From the Journals

Sleep disorders in children with ADHD treated with off-label medications



Sleep problems in children diagnosed with attention-deficit/hyperactivity disorder are treated with a variety of medications, many off label for sleep and unstudied for safety and effectiveness in children, a study of Medicaid prescriptions has found.

Tracy Klein, PhD, Washington State University, Vancouver

Tracy Klein, PhD

“Sleep disorders coexist with attention-deficit/hyperactivity disorder (ADHD) for many children and are associated with neuropsychiatric, physiologic, and medication-related outcomes,” wrote Tracy Klein, PhD, of Washington State University, Vancouver, and her colleagues. The report is in the Journal of Pediatric Health Care. These patients can have sleep disordered breathing and behavioral issues occurring around bedtime. Known adverse effects of the stimulant and nonstimulant medications used to treat ADHD can include sleep disturbance, delayed circadian rhythm, insomnia, and somnolence. Yet, research on both sleep problems in children with ADHD and prescribing patterns is scanty, according to the investigators.

Dr. Klein and her colleagues conducted a study aimed at identifying the off-label medications being prescribed to potentiate sleep in children with ADHD, and the characteristics of the children and their prescribers. They used 5 years of pharmacy claims for children in Oregon insured through Medicaid and had a provider diagnosis of ADHD during Jan. 1, 2012, to Dec. 31, 2016. The children were aged 3-18 years and the prescriptions measured were the number of 30-day prescriptions. Prescribers were identified by national provider identifier taxonomies (nurse, physician, other prescriber), and classified as either generalist or specialist. The medications were classified as controlled or uncontrolled as determined by Title 21 of the U.S. Controlled Substances Act.

The data yielded 14,567 prescriptions for 2,518 children for a 30-day supply of medication known to potentiate sleep but off-label for children. Children aged 3-11 years comprised about 38% of these patients. Some children were prescribed more than one of these medications. Medications specifically on label for sleep but not indicated for children were not included. Those medications indicated for comorbid conditions and those indicated for ADHD that specifically cause somnolence were excluded.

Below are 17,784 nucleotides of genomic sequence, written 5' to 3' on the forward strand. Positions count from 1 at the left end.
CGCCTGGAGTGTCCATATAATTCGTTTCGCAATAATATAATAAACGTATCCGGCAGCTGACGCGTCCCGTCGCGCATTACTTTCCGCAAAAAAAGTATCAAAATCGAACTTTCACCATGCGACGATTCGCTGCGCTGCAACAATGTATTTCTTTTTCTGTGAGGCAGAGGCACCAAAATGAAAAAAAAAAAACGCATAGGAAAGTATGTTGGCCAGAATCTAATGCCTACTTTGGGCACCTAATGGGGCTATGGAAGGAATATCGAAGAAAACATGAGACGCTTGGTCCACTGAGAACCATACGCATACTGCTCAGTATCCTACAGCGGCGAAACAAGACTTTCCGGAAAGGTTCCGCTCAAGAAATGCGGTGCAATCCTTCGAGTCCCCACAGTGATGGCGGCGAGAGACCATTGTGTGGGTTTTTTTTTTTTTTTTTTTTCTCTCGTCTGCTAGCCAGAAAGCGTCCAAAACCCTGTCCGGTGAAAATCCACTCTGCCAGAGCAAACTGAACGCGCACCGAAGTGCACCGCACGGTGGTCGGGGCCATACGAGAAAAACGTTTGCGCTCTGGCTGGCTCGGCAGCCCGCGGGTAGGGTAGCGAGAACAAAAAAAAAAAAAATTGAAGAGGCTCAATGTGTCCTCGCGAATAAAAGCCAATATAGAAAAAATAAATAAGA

The uncontrolled medications prescribed in this sample were amitriptyline, doxepin, hydroxyzine, low-dose quetiapine, and trazodone. The controlled medications identified were clonazepam and lorazepam, and a few prescriptions for phenobarbital.

Most of the prescriptions (63.8%) went to older children aged 12-18 years and most prescriptions (66.3%) went to males. The most commonly prescribed noncontrolled medication was trazodone (5,190 prescriptions), followed by hydroxyzine (2,539), and quetiapine (2,402). The most frequently prescribed controlled medication was clonazepam (2,145), followed by lorazepam (534).

Specialist prescribers wrote most of the prescriptions for this patient group, but no differences were found in prescribing patterns between specialists and generalists.

Dr. Klein and her colleagues noted that 871 unique children were prescribed 5,190 30-day−supply prescriptions for trazodone, including 23 children under age 5. Trazodone is a serotonin modulator indicated for the treatment of major depressive disorder, but has not been studied for safety and efficacy in children and has no Food and Drug Administration indication for children. “Hydroxyzine, quetiapine, and amitriptyline also were prescribed for a large number of children, including some for children as young as 3 years, despite lack of approval for use to induce to sleep and increased potential for significant adverse reactions in children,” they wrote.

Dr. Klein suggested that prescribers receive pressure from families to “do something” for their children, who may be disruptive day and night. “Prescribers may be unaware that trazodone, which is commonly used in practice, has never been approved for treatment of insomnia in children or adults. Insurance may not adequately fund other options, such as extensive behavioral therapy,” she stated in an interview. These medications come with some risk for children, Dr. Klein noted.

“Developmentally, [children] may be unable to verbally express the side effects they are feeling and may therefore be subject to a drug to treat a drug side effect, especially if their reaction to it is behavioral.” There is also potential for unanticipated drug interactions between off-label medications prescribed for sleep and drugs prescribed to treat ADHD.

This study has limitations related to the absence of detailed clinical explanatory information found in claims data. Information on adherence to treatment and adverse events, for example, is not contained in claims data. The study does not address the overall rates of sleep disorders in children with ADHD nor the percentage of children with ADHD who are prescribed any medication to potentiate sleep but looks at which off-label drugs are being prescribed, to which children, and by whom.

“Most medications prescribed in this study, used to induce sleep or treat insomnia, have not been studied for safety and efficacy in children, and their use should not be extrapolated from adult studies,” the researchers concluded.

They reported having no disclosures.

SOURCE: Klein T et al. J Pediatr Health Care. 2018 Jan 8. doi: 10.1016/j.pedhc.2018.10.002.

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